How A Tubal Ligation Is Done
In the past, tubal ligation required major abdominal surgery, but this is almost never necessary now. These days, the operation most favoured is the laparoscopic sterilization. This operation has a relatively low complication rate, a short recovery period and two very small scars.
After you are under a general anesthetic, your bladder is emptied, and your abdomen and vagina are cleansed with an antiseptic soap. Two tiny incisions are made into the abdomen, one just above the pubic bone and the other just below the belly button. These incisions are 1/4 to 1/2 inch long. The abdomen is then inflated with gas so that the tubes may be more easily seen. Next the laparoscope (a slender light-containing telescope) is inserted into the upper incision, and the instruments for blocking the tubes into the lower incision.
While looking through the laparoscope, the doctor uses the instruments to block the tubes. He or she can use a variety of means including cautery, clips, rings or band, with or without a section of the tube being removed. Cautery means burning with an electric current. Clips, rings or bands block the tubes by squeezing them together. You should know ahead of time exactly what method your doctor is using and the chances for reversal.
After the surgery is completed, only one to two stitches are required to close each incision. The incisions can then be covered with a small dressing or bandaid (hence this type of tubal ligation is sometimes known as bandaid surgery). The operation lasts about 30 minutes.
After tubal ligation of this type, a woman can usually go home the same day and resume her normal activities within a week or even a few days. I usually suggest five to seven days to recover from the effects of the general anesthesia, even longer if necessary. You should allow some flex in your schedule post-operatively as women vary in the amount of recovery time their bodies require, and this is not always predictable ahead of time. It is also wise not to do any heavy lifting or strenuous physical work in the first week following surgery.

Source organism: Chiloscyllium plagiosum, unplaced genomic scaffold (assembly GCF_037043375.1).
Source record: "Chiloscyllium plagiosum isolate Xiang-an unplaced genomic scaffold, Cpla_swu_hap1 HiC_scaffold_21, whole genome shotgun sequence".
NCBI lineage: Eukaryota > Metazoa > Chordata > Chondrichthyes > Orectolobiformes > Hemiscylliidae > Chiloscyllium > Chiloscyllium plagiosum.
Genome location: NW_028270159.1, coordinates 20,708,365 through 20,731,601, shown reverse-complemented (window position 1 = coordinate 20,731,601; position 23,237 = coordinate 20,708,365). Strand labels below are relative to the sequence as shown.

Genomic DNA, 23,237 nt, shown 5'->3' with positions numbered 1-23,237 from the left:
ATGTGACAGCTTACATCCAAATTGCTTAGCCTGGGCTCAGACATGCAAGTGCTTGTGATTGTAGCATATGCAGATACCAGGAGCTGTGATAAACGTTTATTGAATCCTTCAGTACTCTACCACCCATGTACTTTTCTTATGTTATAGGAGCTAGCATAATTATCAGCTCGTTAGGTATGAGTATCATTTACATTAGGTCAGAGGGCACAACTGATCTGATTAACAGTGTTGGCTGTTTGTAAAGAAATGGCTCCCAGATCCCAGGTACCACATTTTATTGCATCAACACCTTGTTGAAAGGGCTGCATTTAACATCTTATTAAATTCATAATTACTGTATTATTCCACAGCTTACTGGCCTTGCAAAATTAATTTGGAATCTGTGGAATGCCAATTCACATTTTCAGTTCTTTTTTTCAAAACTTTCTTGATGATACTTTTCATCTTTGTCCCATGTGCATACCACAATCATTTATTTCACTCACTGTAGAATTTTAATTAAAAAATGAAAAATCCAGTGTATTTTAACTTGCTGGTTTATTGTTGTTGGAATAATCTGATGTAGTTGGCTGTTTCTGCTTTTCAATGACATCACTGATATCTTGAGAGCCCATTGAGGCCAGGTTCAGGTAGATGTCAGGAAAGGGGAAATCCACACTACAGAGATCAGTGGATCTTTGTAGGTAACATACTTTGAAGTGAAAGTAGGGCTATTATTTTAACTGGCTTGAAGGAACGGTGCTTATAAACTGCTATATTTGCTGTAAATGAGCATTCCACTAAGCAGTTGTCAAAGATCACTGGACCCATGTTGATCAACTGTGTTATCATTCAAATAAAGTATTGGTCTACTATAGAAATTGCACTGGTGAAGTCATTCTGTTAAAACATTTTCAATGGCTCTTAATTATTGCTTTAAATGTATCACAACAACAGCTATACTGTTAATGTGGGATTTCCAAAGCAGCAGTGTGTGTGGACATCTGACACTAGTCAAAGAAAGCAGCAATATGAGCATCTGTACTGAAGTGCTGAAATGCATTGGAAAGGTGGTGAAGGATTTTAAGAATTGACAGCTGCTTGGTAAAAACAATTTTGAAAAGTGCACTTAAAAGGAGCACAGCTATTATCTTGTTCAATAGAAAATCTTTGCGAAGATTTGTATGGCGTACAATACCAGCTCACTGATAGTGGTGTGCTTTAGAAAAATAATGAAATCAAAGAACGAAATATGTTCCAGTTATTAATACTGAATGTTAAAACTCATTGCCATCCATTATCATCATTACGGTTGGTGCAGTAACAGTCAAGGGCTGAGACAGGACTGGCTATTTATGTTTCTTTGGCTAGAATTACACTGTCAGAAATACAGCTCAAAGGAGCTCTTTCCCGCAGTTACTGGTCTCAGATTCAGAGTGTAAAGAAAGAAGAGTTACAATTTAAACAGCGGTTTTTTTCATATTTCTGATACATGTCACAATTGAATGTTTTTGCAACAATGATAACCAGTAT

The ability to become pregnant ends immediately with the operation, and unlike vasectomy, there is no three-month waiting period during which birth control is still required.
The complications rate after laparoscopic sterilization is extremely low, about six in a 1,000 cases. The most common complication is that of bleeding into the abdomen, which can require hospitalization and further surgery.
Pregnancy, although rare, is a surprising complication of tubal ligation. Two to three women in a thousand operated on will become pregnant after tubal ligation.
If pregnancy does occur, it is more likely to occur in the tubes. A tubal pregnancy can bleed or rupture, which is a serious medical emergency requiring immediate surgery.
The nature of your menstrual periods may change, with heavier bleeding, or may stay the same. The usual cycle continues every month with an egg being produced. The difference now is that the egg is reabsorbed by the body and pregnancy cannot occur.
Women are usually told that tubal ligation does not affect other body functions. This may not always be true. In theory, your hormone secretions should also remain unchanged. However, some women may have their hormonal balance altered after tubal ligation. Premenstrual symptoms may intensify. Some women go into premature menopause immediately following surgery or within two to four years following surgery.
Some women become depressed after tubal ligation, especially if they were uncertain about their choice beforehand. However, most women experience a great deal of relief at the loss of their fertility. In one study, 50 percent of couples reported an enhanced sex life after tubal ligation, and 75 percent after vasectomy.
Lose weight – diet and exercise plans